Obtaining user operating system (OS) credentials from a targeted device is among threat actors’ primary goals when launching attacks because these credentials serve as a gateway to various objectives they can achieve in their target organization’s environment, such as lateral movement. One technique attackers use is targeting credentials in the Windows Local Security Authority Subsystem Service (LSASS) process memory because it can store not only a current user’s OS credentials but also a domain admin’s.
LSASS credential dumping was first observed in the tactics, techniques, and procedures (TTPs) of several sophisticated threat activity groups—including actors that Microsoft tracks as HAFNIUM and GALLIUM— and has become prevalent even in the cybercrime space, especially with the rise of the ransomware as a service gig economy. Detecting and stopping OS credential theft is therefore important because it can spell the difference between compromising or encrypting one device versus an entire network. Security solutions must provide specific measures and capabilities to help harden the LSASS process—for example, Microsoft Defender for Endpoint has advanced detections and a dedicated attack surface reduction rule (ASR) to block credential stealing from LSASS.
In May 2022, Microsoft participated in an evaluation conducted by independent testing organization AV-Comparatives specifically on detecting and blocking the LSASS credential dumping technique. The test, which evaluated several endpoint protection platforms (EPP) and endpoint detection and response (EDR) vendors, is the first time AV-Comparatives focused on a single attack technique, and we’re happy to report that Defender for Endpoint passed all 15 test cases used to dump user OS credentials from the LSASS process, achieving 100% detection and prevention scores. Notably, we also passed all test cases with only Defender for Endpoint’s default settings configured, that is, with LSASS ASR and Protective Process Light (PPL) turned off to validate our antivirus protection durability in itself. Such results demonstrate our continued commitment to provide organizations with industry-leading defense.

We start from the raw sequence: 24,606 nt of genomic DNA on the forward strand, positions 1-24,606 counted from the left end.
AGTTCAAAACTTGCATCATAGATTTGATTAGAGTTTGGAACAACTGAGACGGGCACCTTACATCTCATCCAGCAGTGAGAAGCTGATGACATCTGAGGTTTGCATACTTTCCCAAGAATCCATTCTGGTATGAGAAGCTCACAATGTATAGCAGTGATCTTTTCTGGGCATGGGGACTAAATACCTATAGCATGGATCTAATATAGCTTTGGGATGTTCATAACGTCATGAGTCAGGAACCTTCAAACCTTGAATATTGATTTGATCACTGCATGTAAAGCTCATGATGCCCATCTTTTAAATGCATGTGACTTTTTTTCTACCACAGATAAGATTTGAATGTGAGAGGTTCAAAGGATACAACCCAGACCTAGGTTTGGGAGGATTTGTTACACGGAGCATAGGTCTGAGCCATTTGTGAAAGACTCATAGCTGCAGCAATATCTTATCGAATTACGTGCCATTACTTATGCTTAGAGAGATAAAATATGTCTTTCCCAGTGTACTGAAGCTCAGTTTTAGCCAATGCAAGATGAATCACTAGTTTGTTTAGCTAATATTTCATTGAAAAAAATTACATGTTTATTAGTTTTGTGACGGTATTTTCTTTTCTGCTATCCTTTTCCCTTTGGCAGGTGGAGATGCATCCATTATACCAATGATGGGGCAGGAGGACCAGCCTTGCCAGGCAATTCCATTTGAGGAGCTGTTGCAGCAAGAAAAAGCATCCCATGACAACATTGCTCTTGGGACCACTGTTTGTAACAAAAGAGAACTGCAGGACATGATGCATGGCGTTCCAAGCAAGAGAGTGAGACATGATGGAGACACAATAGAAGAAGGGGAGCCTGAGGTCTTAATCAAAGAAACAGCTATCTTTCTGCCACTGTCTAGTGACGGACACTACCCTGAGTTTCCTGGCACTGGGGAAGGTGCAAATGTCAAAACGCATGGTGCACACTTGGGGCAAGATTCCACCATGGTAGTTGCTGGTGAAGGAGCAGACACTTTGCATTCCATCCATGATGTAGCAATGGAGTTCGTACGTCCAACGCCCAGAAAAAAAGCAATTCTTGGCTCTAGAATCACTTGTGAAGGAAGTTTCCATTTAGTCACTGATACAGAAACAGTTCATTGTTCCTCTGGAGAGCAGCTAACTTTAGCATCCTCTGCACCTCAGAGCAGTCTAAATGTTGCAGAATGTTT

In this blog, we share examples of various threat actors that we’ve recently observed using the LSASS credential dumping technique. We also provide details on the testing methodology done by AV-Comparatives, which they also shared in their blog and detailed report. Finally, we offer additional recommendations to further harden systems and prevent attackers from taking advantage of possible misconfigurations should they fail to leverage credential dumping.
LSASS credential dumping: What we see in the wild
Dumping LSASS credentials is important for attackers because if they successfully dump domain passwords, they can, for example, then use legitimate tools such as PsExec or Windows Management Instrumentation (WMI) to move laterally across the network. They can also use techniques like pass-the-hash for lateral movement if they manage to obtain the password hashes.
Microsoft researchers are constantly monitoring the threat landscape, including the different ways threat actors attempt to steal user credentials. The table below is a snapshot of the most popular credential theft techniques these actors used from March to August 2022 based on our threat data:
|Living-off-the-land binary (LOLBin) or hacking tool||Threat actor that frequently uses this (not exhaustive)|
|Comsvc.dll (and its “MiniDump” export) loaded by rundll32.exe||DEV-0270|
|Mimikatz (and its modified variants)||DEV-0674|
|Procdump.exe (with -ma command line option)||DEV-0555|
The first column shows the technique attackers most frequently used in their attempt to dump credentials from LSASS, while the second column shows which threat actor uses this technique most frequently. Based on the incidents we tracked from March to August 2022, credential theft attacks using LOLBins such as comsvc.dll, procdump.exe, or taskmgr.exe are still popular. These LOLBins are legitimate, digitally signed binaries that are either already present on the target device or are downloaded onto the system for the attacker to misuse for malicious activities.